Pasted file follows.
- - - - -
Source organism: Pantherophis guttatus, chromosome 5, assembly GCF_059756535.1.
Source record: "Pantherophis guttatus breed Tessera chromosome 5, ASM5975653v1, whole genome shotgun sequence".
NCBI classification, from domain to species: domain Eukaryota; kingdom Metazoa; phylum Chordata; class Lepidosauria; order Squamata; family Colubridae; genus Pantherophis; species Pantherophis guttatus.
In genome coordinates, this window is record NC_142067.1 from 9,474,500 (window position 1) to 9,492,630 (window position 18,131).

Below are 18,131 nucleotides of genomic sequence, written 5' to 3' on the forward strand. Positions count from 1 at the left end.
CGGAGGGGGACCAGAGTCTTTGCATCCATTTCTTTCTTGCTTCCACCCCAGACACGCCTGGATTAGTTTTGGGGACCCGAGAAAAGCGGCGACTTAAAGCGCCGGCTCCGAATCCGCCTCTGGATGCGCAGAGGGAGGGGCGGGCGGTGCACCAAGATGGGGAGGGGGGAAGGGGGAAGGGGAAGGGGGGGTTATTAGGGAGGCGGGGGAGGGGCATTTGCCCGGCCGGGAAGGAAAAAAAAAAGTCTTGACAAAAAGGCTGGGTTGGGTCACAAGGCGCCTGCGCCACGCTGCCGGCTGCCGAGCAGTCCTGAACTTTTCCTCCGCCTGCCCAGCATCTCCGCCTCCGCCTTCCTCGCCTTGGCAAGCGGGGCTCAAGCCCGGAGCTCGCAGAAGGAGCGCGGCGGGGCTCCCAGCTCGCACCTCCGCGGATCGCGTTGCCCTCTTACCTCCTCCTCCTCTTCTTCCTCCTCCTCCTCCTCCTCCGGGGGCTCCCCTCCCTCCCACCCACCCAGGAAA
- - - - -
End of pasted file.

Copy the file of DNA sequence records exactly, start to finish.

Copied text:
Source organism: Pantherophis guttatus, chromosome 5, assembly GCF_059756535.1.
Source record: "Pantherophis guttatus breed Tessera chromosome 5, ASM5975653v1, whole genome shotgun sequence".
NCBI classification, from domain to species: domain Eukaryota; kingdom Metazoa; phylum Chordata; class Lepidosauria; order Squamata; family Colubridae; genus Pantherophis; species Pantherophis guttatus.
In genome coordinates, this window is record NC_142067.1 from 9,474,500 (window position 1) to 9,492,630 (window position 18,131).

Below are 18,131 nucleotides of genomic sequence, written 5' to 3' on the forward strand. Positions count from 1 at the left end.
CGGAGGGGGACCAGAGTCTTTGCATCCATTTCTTTCTTGCTTCCACCCCAGACACGCCTGGATTAGTTTTGGGGACCCGAGAAAAGCGGCGACTTAAAGCGCCGGCTCCGAATCCGCCTCTGGATGCGCAGAGGGAGGGGCGGGCGGTGCACCAAGATGGGGAGGGGGGAAGGGGGAAGGGGAAGGGGGGGTTATTAGGGAGGCGGGGGAGGGGCATTTGCCCGGCCGGGAAGGAAAAAAAAAAGTCTTGACAAAAAGGCTGGGTTGGGTCACAAGGCGCCTGCGCCACGCTGCCGGCTGCCGAGCAGTCCTGAACTTTTCCTCCGCCTGCCCAGCATCTCCGCCTCCGCCTTCCTCGCCTTGGCAAGCGGGGCTCAAGCCCGGAGCTCGCAGAAGGAGCGCGGCGGGGCTCCCAGCTCGCACCTCCGCGGATCGCGTTGCCCTCTTACCTCCTCCTCCTCTTCTTCCTCCTCCTCCTCCTCCTCCGGGGGCTCCCCTCCCTCCCACCCACCCAGGAAA